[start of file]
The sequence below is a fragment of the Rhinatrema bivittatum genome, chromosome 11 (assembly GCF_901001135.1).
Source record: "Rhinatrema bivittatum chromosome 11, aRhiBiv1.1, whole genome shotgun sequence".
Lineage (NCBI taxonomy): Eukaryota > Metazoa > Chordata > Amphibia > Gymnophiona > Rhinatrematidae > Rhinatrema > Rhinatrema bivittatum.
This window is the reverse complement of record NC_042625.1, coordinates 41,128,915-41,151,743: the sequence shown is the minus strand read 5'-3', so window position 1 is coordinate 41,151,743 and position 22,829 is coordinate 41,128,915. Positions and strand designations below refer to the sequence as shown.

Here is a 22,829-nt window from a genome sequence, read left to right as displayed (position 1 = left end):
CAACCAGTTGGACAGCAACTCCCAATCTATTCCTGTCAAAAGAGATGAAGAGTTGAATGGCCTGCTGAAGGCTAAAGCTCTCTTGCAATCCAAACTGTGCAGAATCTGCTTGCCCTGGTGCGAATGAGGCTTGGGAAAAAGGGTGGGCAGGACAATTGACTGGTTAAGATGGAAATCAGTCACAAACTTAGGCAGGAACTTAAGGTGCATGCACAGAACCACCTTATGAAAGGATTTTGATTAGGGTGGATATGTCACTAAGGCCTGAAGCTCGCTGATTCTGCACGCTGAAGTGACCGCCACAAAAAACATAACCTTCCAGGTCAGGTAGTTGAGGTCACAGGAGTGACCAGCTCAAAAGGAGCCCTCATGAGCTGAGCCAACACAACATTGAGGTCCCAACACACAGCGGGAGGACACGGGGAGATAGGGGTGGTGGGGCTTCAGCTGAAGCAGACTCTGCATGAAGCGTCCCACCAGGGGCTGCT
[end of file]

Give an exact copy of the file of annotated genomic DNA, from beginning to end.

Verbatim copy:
The sequence below is a fragment of the Rhinatrema bivittatum genome, chromosome 11 (assembly GCF_901001135.1).
Source record: "Rhinatrema bivittatum chromosome 11, aRhiBiv1.1, whole genome shotgun sequence".
Lineage (NCBI taxonomy): Eukaryota > Metazoa > Chordata > Amphibia > Gymnophiona > Rhinatrematidae > Rhinatrema > Rhinatrema bivittatum.
This window is the reverse complement of record NC_042625.1, coordinates 41,128,915-41,151,743: the sequence shown is the minus strand read 5'-3', so window position 1 is coordinate 41,151,743 and position 22,829 is coordinate 41,128,915. Positions and strand designations below refer to the sequence as shown.

Here is a 22,829-nt window from a genome sequence, read left to right as displayed (position 1 = left end):
CAACCAGTTGGACAGCAACTCCCAATCTATTCCTGTCAAAAGAGATGAAGAGTTGAATGGCCTGCTGAAGGCTAAAGCTCTCTTGCAATCCAAACTGTGCAGAATCTGCTTGCCCTGGTGCGAATGAGGCTTGGGAAAAAGGGTGGGCAGGACAATTGACTGGTTAAGATGGAAATCAGTCACAAACTTAGGCAGGAACTTAAGGTGCATGCACAGAACCACCTTATGAAAGGATTTTGATTAGGGTGGATATGTCACTAAGGCCTGAAGCTCGCTGATTCTGCACGCTGAAGTGACCGCCACAAAAAACATAACCTTCCAGGTCAGGTAGTTGAGGTCACAGGAGTGACCAGCTCAAAAGGAGCCCTCATGAGCTGAGCCAACACAACATTGAGGTCCCAACACACAGCGGGAGGACACGGGGAGATAGGGGTGGTGGGGCTTCAGCTGAAGCAGACTCTGCATGAAGCGTCCCACCAGGGGCTGCT